The objective of this Special Issue on “The Contribution of Geology and Geomatics to Seismic Hazard and Earthquake Engineering” is to provide the latest advances, uses, and case studies related to the multiple applications of geological analysis of earthquakes.

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  • New papers on paleoseismology, earthquakes, and active tectonics (Oct 2020)

    My list of recent papers contains a surprisingly large number of cave studies. Also check out the really interesting contributions on earthquake & fault physics – cool stuff that is worth a read. Of course we also have fascinating studies on regional faults, including one that describes an active fault beneath Ulaanbaatar. Enjoy reading and let me know if I have missed something.

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  • New papers on paleoseismology, earthquakes, and active tectonics (Sep 2020)

    Today’s list is much shorter than that of August, but we have some pretty cool stuff on historical earthquakes, earthquake effects, and surface ruptures. Enjoy reading and stay safe!

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  • Special issue 20th anniversary of the Eastern Marmara Earthquakes: Active tectonics of continental strike-slip faults

    Continental strike-slip faults are complex structures on which the deformation is commonly distributed among a number of parallel to subparallel fault strands, making them in places significantly different in behaviour from their oceanic counterparts. Thus, the goal of this issue is to publish a collection of high-quality papers on active tectonics of continental strike-slip faults around the globe using various disciplines, including but not limited to, tectonic geomorphology, palaeoseismology, structural geology, crustal deformation, tectonic geodesy and seismology of continental strike-slip faults.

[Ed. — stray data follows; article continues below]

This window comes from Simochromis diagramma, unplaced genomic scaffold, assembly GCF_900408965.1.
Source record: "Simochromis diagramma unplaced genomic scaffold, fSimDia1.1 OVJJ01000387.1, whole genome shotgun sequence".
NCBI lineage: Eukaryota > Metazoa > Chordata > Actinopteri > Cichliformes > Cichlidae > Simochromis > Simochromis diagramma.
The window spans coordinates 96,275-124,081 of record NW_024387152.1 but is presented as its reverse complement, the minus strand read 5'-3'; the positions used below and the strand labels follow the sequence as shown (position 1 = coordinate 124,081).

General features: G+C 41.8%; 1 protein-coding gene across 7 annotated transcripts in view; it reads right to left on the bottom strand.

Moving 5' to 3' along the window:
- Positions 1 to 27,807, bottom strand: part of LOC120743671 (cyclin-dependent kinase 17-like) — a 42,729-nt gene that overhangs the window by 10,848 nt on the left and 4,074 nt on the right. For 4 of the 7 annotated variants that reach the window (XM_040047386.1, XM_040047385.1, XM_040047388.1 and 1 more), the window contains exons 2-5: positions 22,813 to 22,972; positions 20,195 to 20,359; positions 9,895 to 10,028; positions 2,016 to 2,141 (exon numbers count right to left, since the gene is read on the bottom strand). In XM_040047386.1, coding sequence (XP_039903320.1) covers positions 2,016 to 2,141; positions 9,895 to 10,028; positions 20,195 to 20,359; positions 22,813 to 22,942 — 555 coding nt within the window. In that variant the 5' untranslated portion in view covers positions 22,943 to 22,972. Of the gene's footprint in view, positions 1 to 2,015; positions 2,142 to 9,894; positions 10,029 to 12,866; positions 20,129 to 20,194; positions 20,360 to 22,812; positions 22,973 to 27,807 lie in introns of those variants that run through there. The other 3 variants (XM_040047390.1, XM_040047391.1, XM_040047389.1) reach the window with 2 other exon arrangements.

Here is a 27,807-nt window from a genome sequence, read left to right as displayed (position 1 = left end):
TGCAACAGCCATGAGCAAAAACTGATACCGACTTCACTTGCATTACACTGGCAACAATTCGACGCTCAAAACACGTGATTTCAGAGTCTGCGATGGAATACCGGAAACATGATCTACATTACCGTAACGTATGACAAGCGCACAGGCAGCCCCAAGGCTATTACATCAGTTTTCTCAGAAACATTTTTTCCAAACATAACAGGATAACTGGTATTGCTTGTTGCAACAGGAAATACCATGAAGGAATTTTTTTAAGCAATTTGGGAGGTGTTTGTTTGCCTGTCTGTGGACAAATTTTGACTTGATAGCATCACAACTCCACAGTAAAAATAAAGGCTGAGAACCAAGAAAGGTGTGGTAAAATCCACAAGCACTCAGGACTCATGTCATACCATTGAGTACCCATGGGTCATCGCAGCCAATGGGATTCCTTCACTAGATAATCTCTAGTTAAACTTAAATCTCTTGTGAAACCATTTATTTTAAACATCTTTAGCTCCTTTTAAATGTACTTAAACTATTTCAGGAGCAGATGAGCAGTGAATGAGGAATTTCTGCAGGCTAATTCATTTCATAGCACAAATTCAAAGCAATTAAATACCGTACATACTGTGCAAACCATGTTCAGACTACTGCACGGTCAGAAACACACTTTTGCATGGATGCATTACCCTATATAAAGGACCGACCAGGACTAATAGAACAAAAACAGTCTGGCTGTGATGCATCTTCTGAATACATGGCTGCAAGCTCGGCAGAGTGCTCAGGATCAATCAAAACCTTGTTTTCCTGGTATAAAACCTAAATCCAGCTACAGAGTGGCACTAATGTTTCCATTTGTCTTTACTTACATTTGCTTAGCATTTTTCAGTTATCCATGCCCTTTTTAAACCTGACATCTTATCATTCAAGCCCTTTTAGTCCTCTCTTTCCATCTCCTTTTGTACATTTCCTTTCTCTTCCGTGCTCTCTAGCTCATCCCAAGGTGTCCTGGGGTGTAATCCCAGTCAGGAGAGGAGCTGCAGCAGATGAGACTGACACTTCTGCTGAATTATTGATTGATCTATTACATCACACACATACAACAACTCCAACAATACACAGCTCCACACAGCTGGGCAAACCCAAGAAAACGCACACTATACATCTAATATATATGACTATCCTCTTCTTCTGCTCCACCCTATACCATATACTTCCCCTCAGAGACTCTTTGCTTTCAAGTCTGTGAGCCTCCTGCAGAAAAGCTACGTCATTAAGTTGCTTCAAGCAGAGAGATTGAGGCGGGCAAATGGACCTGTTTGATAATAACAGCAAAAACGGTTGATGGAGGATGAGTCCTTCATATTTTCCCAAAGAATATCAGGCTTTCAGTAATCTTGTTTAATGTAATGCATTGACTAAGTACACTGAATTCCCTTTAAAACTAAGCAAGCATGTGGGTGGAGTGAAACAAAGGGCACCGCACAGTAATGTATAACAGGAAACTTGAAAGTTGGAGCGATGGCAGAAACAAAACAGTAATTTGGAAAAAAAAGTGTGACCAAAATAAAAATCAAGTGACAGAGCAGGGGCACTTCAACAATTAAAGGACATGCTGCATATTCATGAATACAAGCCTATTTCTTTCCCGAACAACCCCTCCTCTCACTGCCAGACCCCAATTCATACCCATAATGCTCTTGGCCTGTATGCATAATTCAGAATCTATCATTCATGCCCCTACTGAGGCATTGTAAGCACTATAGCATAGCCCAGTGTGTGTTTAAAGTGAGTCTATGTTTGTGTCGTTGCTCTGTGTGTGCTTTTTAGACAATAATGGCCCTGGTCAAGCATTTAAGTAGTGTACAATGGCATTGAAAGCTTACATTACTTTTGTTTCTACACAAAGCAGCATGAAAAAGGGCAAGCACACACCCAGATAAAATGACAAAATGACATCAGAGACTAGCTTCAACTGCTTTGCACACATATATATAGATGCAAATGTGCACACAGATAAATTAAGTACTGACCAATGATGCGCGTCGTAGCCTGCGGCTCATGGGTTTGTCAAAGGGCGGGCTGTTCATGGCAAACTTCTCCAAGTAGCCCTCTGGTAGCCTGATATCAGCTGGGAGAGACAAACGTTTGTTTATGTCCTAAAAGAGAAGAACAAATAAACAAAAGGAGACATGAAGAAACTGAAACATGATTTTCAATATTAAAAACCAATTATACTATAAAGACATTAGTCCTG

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  • New papers on paleoseismology, earthquakes, and active tectonics (Aug 2020)

    This time we have a number of studies on historical earthquakes, active tectonics studies from all around the world, a view review and methods articles, and plenty of tsunami stuff. Make sure to check out the new book on the geological record of extreme waves! Enjoy reading and let us know in case we’ve missed something.

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  • New papers on paleoseismology, earthquakes, and active tectonics (July 2020)

    Time is flying, it feels as if I had posted the last paper updated just yesterday. However, a quick glance at the list shows that there are quite a few new studies that cover paleoseismology, seismic hazard, earthquake geology, etc. Let me know if I’ve missed something cool. Stay safe!